5-HT3 and 5-HT4 5-HT3 modulation of colonic motility and visceral pain in the gut. 5-HT4 stimulates motility throughout the GI tract, and has a key role in the modulation of visceral sensitivity.
95% of the Bodys 5-HT is Found in the GI TractCNS 5%
GI tract 95% enterochromaffin cells neuronal
Gershon. Aliment Pharmacol Ther 1999;13(suppl 2):1530
Distribution and Function of 5-HT4 Receptors in the GI Tract Present on enteric nerves and non-neuronal tissue (entero-chromaffin cells, enterocytes and smooth muscle cells) Stimulation (initiation)of the peristaltic reflex Modulation of smooth muscle tone Stimulation of intestinal CI-/H2O secretion Modulation of visceral sensitivity/pain via direct inhibition of spinal afferents.
The enteric nervous system (ENS) and its connections with the CNSSpinal cord Brain stem
Spinal afferent fibre Sympathetic preganglionic fibres Sympathetic postganglionic fibres Afferent and efferent fibres of the vagus nerve
Longitudinal muscle Myenteric plexus Circular muscle Submucosa with submucosal plexus Muscularis mucosae Mucosa Interstitial cell of Cajal ENS
5-HT receptor receptor-mediated effectsImmune cells EC cellsIntrinsic afferent (5HT4) Extrinsic afferents (5HT3) ENS3 3 3 3
= 5-HT receptors
3 3Na+ ClNa+ ClK+
Motor responseMucosal afferent Muscle mechanoreceptor
Role of 5-HT in Motor Activity
Excitatory motor neuron (contraction) 5-HT receptors 5-HT
Inhibitory motor neuron (relaxation)
Grider JR et al. Gastroenterology 1998;115:370380
Tegaserod Stimulates the Peristaltic Reflex Through Activation of Intrinsic Sensory PathwaysTegaserod triggers the peristaltic reflex in human, rat and guinea pig intestine (MEC 5nM)
ACh/SP Motor neurons 5-HT4 receptor Tegaserod CGRP
VIP/PACAP/NOS Motor neurons
Release of CGRP, VIP, SP (MEC 10nM)
Grider JR et al. Gastroenterology 1998;115:37080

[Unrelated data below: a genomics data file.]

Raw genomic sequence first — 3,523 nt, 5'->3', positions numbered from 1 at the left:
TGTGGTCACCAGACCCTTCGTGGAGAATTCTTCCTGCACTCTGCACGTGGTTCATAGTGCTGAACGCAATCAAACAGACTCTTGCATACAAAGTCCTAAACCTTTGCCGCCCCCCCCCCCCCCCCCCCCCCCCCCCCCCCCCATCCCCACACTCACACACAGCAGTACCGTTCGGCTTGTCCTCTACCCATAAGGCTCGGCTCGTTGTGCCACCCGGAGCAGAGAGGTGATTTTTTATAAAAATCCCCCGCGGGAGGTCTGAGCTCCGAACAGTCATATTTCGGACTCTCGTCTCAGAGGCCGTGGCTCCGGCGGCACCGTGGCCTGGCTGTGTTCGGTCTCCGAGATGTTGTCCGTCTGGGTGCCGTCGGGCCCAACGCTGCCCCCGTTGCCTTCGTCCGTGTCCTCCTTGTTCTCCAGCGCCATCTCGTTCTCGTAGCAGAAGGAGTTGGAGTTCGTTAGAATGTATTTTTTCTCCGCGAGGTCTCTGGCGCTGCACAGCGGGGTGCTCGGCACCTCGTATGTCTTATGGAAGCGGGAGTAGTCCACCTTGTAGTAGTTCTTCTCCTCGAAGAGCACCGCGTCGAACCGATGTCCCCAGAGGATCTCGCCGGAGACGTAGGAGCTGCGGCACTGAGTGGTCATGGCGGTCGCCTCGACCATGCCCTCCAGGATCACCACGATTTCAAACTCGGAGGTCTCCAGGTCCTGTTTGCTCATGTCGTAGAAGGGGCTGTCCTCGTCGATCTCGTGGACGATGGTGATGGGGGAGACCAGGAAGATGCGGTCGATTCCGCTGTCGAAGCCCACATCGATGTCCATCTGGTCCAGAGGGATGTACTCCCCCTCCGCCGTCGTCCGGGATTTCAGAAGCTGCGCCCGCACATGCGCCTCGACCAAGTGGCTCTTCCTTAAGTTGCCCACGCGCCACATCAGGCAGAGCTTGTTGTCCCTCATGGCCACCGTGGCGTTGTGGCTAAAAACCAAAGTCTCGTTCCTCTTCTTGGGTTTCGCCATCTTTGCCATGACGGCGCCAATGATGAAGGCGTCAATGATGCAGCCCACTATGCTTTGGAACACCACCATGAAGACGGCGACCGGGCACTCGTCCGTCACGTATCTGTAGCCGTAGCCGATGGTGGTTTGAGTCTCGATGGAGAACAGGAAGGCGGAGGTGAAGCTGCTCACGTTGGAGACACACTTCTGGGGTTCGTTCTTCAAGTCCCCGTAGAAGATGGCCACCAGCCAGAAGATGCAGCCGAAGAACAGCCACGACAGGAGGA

Secondary constipation(dietary, structural, endocrinopathy/ metabolic, neurologic, drugs, collagen, psychologic)
Functional constipation(simple, IBS, idiopathic, weak pelvic floor, chr. obstr., etc)
Secondary Causes of Functional Constipation1Metabolic and Endocrine DisordersDiabetes mellitus Hypothyroidism Hypercalcemia, hypokalemia Pregnancy Porphyria Panhypopituitarism Pheochromocytoma Glucagonoma
Neurogenic DisordersPeripheral Hirschsprungs disease Chagas disease Neurofibromatosis Autonomic neuropathy Hypoganglionosis Intestinal pseudoobstruction (myopathy, neuropathy)
Secondary Causes of Functional Constipation2CentralMultiple sclerosis Spinal cord lesions Parkinsons disease Shy-Drager syndrome Trauma to nervl erigentes Cerebrovascular accidents
CollagenSystemic sclerosis Amyloidosis Dermatomytositis Myotonic dystrophy
Drugs Associated With ConstipationAnalgesics Anticholinergics Antispasmodics Antidepressants Antipsychotics Antiparkinsonian drugs Cation-Containing Agents Iron supplements Aluminum (antacids, sucralfate) Calcium (antacids, supplements) Barium sulfate Metallic intoxication (arsenic, lead, mercury) Neutrally Active Agents Oplates Antihypertensive Ganglionic blockers Vinca alkaloids Anticonvulsants Calcium channel blockers